National Court Register - protection of third parties acting in confidence to the National Court Register

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Due to its universality, the National Court Register is one of the most reliable sources of information on registered entities. However, this does not change the fact that, due to the fault of the interested parties themselves, some data may often be out of date or even untrue. However, it is worth remembering that in such situations, the protection of third parties acting in confidence in the National Court Register is ensured by the provisions of the Act on the National Court Register.

Protection of third parties acting in confidence in the National Court Register

Protection of third parties acting in trust of the National Court Register is ensured by Art. 14 of the Act on the National Court Register. Pursuant to this provision, an entrepreneur who is obliged to submit an application for entry in the register may not rely against third parties acting in good faith (i.e. when they do not know that the information is not consistent with reality) have not been entered in the register or have been deleted.

It can be concluded from the above provision that a third party may fully rely on the data entered in the National Court Register, as long as it does not have information that it may be untrue. On the other hand, the entity entered in the register cannot try to benefit from the ignorance of the third party and the change of data, if they have not been reported within the prescribed period.

People acting in bad faith and the consequences of false data in the registry

Protection resulting from art. 14 of the Act applies only to persons acting in confidence in the register - it does not apply to persons acting in bad faith, i.e. those who realized that the entered data was out of date or untrue.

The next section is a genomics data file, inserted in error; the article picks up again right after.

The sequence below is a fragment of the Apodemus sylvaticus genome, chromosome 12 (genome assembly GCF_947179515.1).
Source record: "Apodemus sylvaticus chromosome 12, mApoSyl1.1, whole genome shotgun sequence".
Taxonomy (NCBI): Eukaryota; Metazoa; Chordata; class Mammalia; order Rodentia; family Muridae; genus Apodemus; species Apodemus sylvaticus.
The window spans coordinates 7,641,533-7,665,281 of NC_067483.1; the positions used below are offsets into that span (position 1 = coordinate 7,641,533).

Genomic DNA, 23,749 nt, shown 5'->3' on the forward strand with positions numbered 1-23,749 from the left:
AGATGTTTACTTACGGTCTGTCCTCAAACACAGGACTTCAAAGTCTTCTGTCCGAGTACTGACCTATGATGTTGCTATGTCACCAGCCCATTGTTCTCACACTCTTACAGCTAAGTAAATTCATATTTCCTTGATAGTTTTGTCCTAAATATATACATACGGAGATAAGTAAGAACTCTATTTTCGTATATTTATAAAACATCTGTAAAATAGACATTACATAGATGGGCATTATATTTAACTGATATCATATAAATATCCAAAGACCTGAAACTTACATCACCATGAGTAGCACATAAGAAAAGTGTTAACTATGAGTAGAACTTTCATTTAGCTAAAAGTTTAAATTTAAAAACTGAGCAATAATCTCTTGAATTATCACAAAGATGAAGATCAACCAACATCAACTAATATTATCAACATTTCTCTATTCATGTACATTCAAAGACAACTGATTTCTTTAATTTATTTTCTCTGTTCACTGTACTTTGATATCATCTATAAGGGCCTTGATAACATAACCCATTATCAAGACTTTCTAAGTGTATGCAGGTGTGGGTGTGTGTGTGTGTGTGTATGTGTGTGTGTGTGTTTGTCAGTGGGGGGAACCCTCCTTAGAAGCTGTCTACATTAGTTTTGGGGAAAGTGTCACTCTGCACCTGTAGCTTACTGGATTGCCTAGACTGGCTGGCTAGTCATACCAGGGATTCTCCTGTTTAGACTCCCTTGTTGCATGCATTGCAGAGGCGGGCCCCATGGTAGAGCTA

On the other hand, according to the general principles of civil law, good faith is always presumed. If the company suspects that a third party has acted in bad faith, it may seek to rebut this presumption.

Presumption of data truthfulness in the National Court Register

Data entered into the National Court Register pursuant to art. 17 of the Act are presumed to be true. Therefore, it is assumed that entries in the register are true and correct. This provision only confirms that the National Court Register is a reliable source of information about entered entities, and third parties may rely on this data without the need to obtain information from other sources.

Responsibility for the accuracy of data in the National Court Register

The entrepreneur is responsible for the accuracy of the data in the register. In addition, he is obliged to provide the information entered in accordance with the notification. Therefore, he should ensure that there are no deviations in this matter, and if they do occur - he must correct them immediately. It should be emphasized that any act performed by a third party acting in good faith will not be invalidated due to incorrect data in the National Court Register, even if it was not de facto the fault of the entrepreneur.

This issue is regulated by par. 2 Art. 17 of the Act. Namely, if the data has been entered in the register contrary to the entity's declaration or without this notification, the entity may not defend against a bona fide third party with the allegation that the data is not true, if it has failed to immediately submit a request for rectification, supplementation or deletion of the entry. .

Liability for damage resulting from untrue and outdated data in the National Court Register

The entire liability of the entrepreneur is supplemented by Art. 18 of the Act, which directly relates to the fact that an entity entered in the register is liable for damage caused to:

  • reporting false data, if they were subject to the entry obligation upon his request, and

  • failure to report data that was subject to mandatory entry in the register within the time limit set by the act.

Attention!

The entity entered in the register is not responsible for the damage caused, if it occurred as a result of force majeure or solely due to the fault of the injured party or a third party for which it is not responsible.

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